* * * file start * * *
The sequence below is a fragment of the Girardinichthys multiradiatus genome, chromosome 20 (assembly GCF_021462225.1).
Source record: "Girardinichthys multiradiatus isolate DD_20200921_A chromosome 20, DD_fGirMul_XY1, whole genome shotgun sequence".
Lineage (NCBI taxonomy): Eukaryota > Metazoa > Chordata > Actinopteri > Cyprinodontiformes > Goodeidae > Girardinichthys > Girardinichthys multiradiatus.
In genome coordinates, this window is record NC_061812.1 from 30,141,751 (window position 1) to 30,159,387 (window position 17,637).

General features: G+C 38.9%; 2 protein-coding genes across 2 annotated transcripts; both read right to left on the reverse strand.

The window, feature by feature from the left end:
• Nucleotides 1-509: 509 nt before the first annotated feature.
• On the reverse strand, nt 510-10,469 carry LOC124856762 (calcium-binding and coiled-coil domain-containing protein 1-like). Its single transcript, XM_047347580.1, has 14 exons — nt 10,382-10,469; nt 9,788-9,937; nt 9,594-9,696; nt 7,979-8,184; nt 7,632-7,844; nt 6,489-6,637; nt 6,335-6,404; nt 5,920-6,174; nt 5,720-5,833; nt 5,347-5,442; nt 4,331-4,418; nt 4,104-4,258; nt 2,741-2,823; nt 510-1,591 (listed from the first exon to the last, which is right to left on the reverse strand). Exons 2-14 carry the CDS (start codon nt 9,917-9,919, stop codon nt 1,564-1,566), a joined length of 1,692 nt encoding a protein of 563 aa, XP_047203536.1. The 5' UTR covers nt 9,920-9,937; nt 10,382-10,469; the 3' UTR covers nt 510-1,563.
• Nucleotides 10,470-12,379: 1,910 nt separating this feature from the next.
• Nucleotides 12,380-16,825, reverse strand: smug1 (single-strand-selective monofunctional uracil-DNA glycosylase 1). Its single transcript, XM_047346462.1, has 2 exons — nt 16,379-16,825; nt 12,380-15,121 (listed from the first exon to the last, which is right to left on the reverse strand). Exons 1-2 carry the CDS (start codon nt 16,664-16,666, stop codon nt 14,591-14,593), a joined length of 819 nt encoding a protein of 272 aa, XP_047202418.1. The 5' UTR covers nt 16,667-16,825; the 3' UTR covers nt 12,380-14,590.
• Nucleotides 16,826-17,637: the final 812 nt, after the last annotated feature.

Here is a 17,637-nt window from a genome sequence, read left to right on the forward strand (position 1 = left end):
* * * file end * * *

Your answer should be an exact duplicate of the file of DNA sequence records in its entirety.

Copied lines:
The sequence below is a fragment of the Girardinichthys multiradiatus genome, chromosome 20 (assembly GCF_021462225.1).
Source record: "Girardinichthys multiradiatus isolate DD_20200921_A chromosome 20, DD_fGirMul_XY1, whole genome shotgun sequence".
Lineage (NCBI taxonomy): Eukaryota > Metazoa > Chordata > Actinopteri > Cyprinodontiformes > Goodeidae > Girardinichthys > Girardinichthys multiradiatus.
In genome coordinates, this window is record NC_061812.1 from 30,141,751 (window position 1) to 30,159,387 (window position 17,637).

General features: G+C 38.9%; 2 protein-coding genes across 2 annotated transcripts; both read right to left on the reverse strand.

The window, feature by feature from the left end:
• Nucleotides 1-509: 509 nt before the first annotated feature.
• On the reverse strand, nt 510-10,469 carry LOC124856762 (calcium-binding and coiled-coil domain-containing protein 1-like). Its single transcript, XM_047347580.1, has 14 exons — nt 10,382-10,469; nt 9,788-9,937; nt 9,594-9,696; nt 7,979-8,184; nt 7,632-7,844; nt 6,489-6,637; nt 6,335-6,404; nt 5,920-6,174; nt 5,720-5,833; nt 5,347-5,442; nt 4,331-4,418; nt 4,104-4,258; nt 2,741-2,823; nt 510-1,591 (listed from the first exon to the last, which is right to left on the reverse strand). Exons 2-14 carry the CDS (start codon nt 9,917-9,919, stop codon nt 1,564-1,566), a joined length of 1,692 nt encoding a protein of 563 aa, XP_047203536.1. The 5' UTR covers nt 9,920-9,937; nt 10,382-10,469; the 3' UTR covers nt 510-1,563.
• Nucleotides 10,470-12,379: 1,910 nt separating this feature from the next.
• Nucleotides 12,380-16,825, reverse strand: smug1 (single-strand-selective monofunctional uracil-DNA glycosylase 1). Its single transcript, XM_047346462.1, has 2 exons — nt 16,379-16,825; nt 12,380-15,121 (listed from the first exon to the last, which is right to left on the reverse strand). Exons 1-2 carry the CDS (start codon nt 16,664-16,666, stop codon nt 14,591-14,593), a joined length of 819 nt encoding a protein of 272 aa, XP_047202418.1. The 5' UTR covers nt 16,667-16,825; the 3' UTR covers nt 12,380-14,590.
• Nucleotides 16,826-17,637: the final 812 nt, after the last annotated feature.

Here is a 17,637-nt window from a genome sequence, read left to right on the forward strand (position 1 = left end):